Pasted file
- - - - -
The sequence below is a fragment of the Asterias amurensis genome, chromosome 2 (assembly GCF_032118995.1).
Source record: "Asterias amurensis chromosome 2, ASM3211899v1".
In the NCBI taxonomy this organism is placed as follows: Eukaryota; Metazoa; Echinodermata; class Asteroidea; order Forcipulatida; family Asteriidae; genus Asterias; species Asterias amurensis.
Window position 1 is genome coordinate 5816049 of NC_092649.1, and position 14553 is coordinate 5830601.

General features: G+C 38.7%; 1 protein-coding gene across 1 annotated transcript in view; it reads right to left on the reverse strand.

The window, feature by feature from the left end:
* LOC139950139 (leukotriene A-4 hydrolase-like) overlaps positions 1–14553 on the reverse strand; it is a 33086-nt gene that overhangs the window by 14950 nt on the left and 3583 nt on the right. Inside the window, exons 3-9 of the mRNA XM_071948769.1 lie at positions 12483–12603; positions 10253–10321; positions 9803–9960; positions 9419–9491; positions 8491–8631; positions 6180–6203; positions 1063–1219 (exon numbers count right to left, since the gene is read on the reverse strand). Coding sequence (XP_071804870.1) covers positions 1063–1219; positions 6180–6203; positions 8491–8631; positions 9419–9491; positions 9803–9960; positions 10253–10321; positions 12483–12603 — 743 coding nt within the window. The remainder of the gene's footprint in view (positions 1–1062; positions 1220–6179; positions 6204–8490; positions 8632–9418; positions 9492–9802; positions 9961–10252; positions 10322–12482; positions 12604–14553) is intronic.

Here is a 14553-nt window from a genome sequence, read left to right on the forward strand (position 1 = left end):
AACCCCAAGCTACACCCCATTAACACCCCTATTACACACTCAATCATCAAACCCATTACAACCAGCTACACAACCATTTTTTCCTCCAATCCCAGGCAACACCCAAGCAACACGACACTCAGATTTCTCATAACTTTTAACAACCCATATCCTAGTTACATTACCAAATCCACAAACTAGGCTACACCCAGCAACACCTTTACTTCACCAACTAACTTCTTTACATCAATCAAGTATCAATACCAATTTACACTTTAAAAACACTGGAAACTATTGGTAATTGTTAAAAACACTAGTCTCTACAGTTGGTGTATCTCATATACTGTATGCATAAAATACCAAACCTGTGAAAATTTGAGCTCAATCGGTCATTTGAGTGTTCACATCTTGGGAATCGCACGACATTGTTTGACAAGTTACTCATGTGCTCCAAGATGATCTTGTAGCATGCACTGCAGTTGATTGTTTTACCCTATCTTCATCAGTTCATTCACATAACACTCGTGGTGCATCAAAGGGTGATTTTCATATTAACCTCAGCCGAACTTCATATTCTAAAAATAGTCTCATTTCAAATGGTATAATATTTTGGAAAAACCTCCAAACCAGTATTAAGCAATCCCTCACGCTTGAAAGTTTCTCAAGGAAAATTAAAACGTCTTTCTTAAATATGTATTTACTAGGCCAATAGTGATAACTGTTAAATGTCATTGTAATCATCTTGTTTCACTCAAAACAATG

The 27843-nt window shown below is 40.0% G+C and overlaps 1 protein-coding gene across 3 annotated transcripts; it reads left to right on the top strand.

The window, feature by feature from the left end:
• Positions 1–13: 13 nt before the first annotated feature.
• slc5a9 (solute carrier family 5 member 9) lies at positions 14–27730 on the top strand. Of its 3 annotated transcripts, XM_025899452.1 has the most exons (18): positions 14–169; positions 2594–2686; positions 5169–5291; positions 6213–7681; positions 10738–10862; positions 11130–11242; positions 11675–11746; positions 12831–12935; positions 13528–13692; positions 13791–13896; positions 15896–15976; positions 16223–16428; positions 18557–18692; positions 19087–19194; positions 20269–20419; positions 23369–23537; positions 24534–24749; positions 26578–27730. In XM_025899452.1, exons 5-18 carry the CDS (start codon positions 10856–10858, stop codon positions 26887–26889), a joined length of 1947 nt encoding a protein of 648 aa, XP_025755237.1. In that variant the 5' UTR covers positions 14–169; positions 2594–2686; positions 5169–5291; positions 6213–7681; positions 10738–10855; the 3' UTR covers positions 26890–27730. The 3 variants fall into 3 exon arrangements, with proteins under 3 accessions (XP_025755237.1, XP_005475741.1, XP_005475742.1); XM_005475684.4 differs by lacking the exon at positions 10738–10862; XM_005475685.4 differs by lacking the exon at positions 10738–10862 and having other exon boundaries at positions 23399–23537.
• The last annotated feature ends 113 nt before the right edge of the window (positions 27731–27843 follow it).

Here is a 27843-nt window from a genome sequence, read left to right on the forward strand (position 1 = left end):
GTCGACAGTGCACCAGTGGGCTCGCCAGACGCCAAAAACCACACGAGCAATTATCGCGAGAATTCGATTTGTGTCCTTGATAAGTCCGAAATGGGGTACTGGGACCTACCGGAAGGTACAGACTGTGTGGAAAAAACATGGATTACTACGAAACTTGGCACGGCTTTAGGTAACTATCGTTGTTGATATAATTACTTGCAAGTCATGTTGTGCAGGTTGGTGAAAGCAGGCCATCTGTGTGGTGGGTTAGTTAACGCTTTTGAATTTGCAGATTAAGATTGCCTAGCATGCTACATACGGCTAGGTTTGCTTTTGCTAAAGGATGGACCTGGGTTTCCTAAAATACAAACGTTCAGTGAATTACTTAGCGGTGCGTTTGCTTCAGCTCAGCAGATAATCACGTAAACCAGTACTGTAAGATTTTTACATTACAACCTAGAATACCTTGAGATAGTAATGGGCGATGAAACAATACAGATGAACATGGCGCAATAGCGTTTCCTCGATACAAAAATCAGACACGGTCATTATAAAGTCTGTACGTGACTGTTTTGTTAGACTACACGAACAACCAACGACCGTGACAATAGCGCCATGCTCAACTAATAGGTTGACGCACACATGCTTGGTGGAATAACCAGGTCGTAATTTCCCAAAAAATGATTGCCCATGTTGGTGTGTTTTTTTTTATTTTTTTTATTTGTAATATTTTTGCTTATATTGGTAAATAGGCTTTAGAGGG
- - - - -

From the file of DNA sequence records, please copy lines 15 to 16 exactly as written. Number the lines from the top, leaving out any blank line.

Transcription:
Here is a 27843-nt window from a genome sequence, read left to right on the forward strand (position 1 = left end):
GTCGACAGTGCACCAGTGGGCTCGCCAGACGCCAAAAACCACACGAGCAATTATCGCGAGAATTCGATTTGTGTCCTTGATAAGTCCGAAATGGGGTACTGGGACCTACCGGAAGGTACAGACTGTGTGGAAAAAACATGGATTACTACGAAACTTGGCACGGCTTTAGGTAACTATCGTTGTTGATATAATTACTTGCAAGTCATGTTGTGCAGGTTGGTGAAAGCAGGCCATCTGTGTGGTGGGTTAGTTAACGCTTTTGAATTTGCAGATTAAGATTGCCTAGCATGCTACATACGGCTAGGTTTGCTTTTGCTAAAGGATGGACCTGGGTTTCCTAAAATACAAACGTTCAGTGAATTACTTAGCGGTGCGTTTGCTTCAGCTCAGCAGATAATCACGTAAACCAGTACTGTAAGATTTTTACATTACAACCTAGAATACCTTGAGATAGTAATGGGCGATGAAACAATACAGATGAACATGGCGCAATAGCGTTTCCTCGATACAAAAATCAGACACGGTCATTATAAAGTCTGTACGTGACTGTTTTGTTAGACTACACGAACAACCAACGACCGTGACAATAGCGCCATGCTCAACTAATAGGTTGACGCACACATGCTTGGTGGAATAACCAGGTCGTAATTTCCCAAAAAATGATTGCCCATGTTGGTGTGTTTTTTTTTATTTTTTTTATTTGTAATATTTTTGCTTATATTGGTAAATAGGCTTTAGAGGG